Lockscreens were supposed to be a subordinate interface -- a kind of screen saver for smartphones that told you the time and put a barrier between your phone's home screen and the world.
But soon, lockscreens will take over, moving from the least important interface on your phone to the most important.
Here's why I'm going bananas over the new smart lockscreens.
Planet of the apps
For years, some obscure apps have been available for making dumb lockscreens super smart. Power users have enjoyed them, but most people never replace their phones' default lockscreens.
One example is Slidelock Locker, which allows notifications to appear on your lockscreen and even supports touch-free viewing of those notifications.
Besides notifications, however, a range of apps have tried to put all kinds of features on top of the lockscreen.
For example, a minimalist anonymous chat app called Wut (backed by Google Ventures and others) pops messages right up on top of your lockscreen as push notifications. (You don't know who sends messages, but you do know it's one of your Facebook friends.)
There's even an app called Slidejoy that pays you to view ads on your lockscreen.
An update to the Facebook app for Android added Facebook notifications to the Android lockscreen, but a subsequent update made it go away again. It appears that Facebook was testing the feature for a future release.
Facebook clearly wants to get on that lockscreen. Remember Facebook Home? That was Facebook's attempt to replace the lockscreen with photos from your Facebook News Feed and also put messages and conversations right there on the lockscreen.
Like so many Facebook initiatives, Facebook Home fizzled and the company disbanded the team.
Lockscreen upgrades have been even more rare on iOS because they require a jailbreak.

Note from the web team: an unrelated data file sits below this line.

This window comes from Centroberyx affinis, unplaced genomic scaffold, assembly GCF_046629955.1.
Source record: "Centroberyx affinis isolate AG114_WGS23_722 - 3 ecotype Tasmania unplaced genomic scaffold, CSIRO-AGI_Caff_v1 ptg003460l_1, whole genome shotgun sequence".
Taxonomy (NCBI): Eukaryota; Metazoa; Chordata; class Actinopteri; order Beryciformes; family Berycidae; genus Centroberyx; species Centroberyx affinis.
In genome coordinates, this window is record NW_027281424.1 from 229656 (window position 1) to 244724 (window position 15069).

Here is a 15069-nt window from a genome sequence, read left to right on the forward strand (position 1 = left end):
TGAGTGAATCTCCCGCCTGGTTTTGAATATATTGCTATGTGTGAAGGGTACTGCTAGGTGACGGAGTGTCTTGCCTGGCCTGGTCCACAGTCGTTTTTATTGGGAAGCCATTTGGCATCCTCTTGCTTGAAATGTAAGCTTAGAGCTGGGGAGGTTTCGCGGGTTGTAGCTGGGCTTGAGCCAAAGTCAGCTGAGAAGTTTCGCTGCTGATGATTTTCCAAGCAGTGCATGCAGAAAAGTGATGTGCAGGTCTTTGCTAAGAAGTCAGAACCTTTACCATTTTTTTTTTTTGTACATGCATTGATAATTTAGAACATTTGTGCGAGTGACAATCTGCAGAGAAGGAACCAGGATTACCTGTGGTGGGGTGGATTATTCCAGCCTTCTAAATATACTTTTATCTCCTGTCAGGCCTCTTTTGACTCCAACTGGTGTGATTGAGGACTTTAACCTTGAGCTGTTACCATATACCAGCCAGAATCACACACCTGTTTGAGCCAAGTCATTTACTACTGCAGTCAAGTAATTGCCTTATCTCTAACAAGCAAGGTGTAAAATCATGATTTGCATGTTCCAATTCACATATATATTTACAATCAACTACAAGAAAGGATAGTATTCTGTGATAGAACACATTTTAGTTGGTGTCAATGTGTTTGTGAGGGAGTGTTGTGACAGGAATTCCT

Apps for power users are nice, but lockscreens that are teeming with options and functions are about to become mainstream.
Android: L is for 'lockscreen'
Google's code names for versions of the Android operating system have proceeded in alphabetical order and, since alpha and beta, they have been the names of sugary desserts and snacks: Cupcake, Doughnut, Eclair, Froyo, Gingerbread, Honeycomb, Ice Cream Sandwich, Jelly Bean and KitKat.
That stopped when Google offered an early peak at its upcoming Android release: Apparently unable to come up with a name in time for the preview, the company just referred to it as the "L" release.
But based on what has been made public so far, I think the L should stand for Lockscreen.
At its Google I/O developers conference in late June, the company talked about lockscreen changes in the L release.
For starters, Google is changing how you unlock an Android phone with the L release of the operating system. Instead of touching and dragging the lock icon in a specific direction, you can unlock by swiping upward anywhere on the screen. Swiping from the left side to the right launches the phone app. Swiping from the right side of the screen to the left still launches the camera app as before.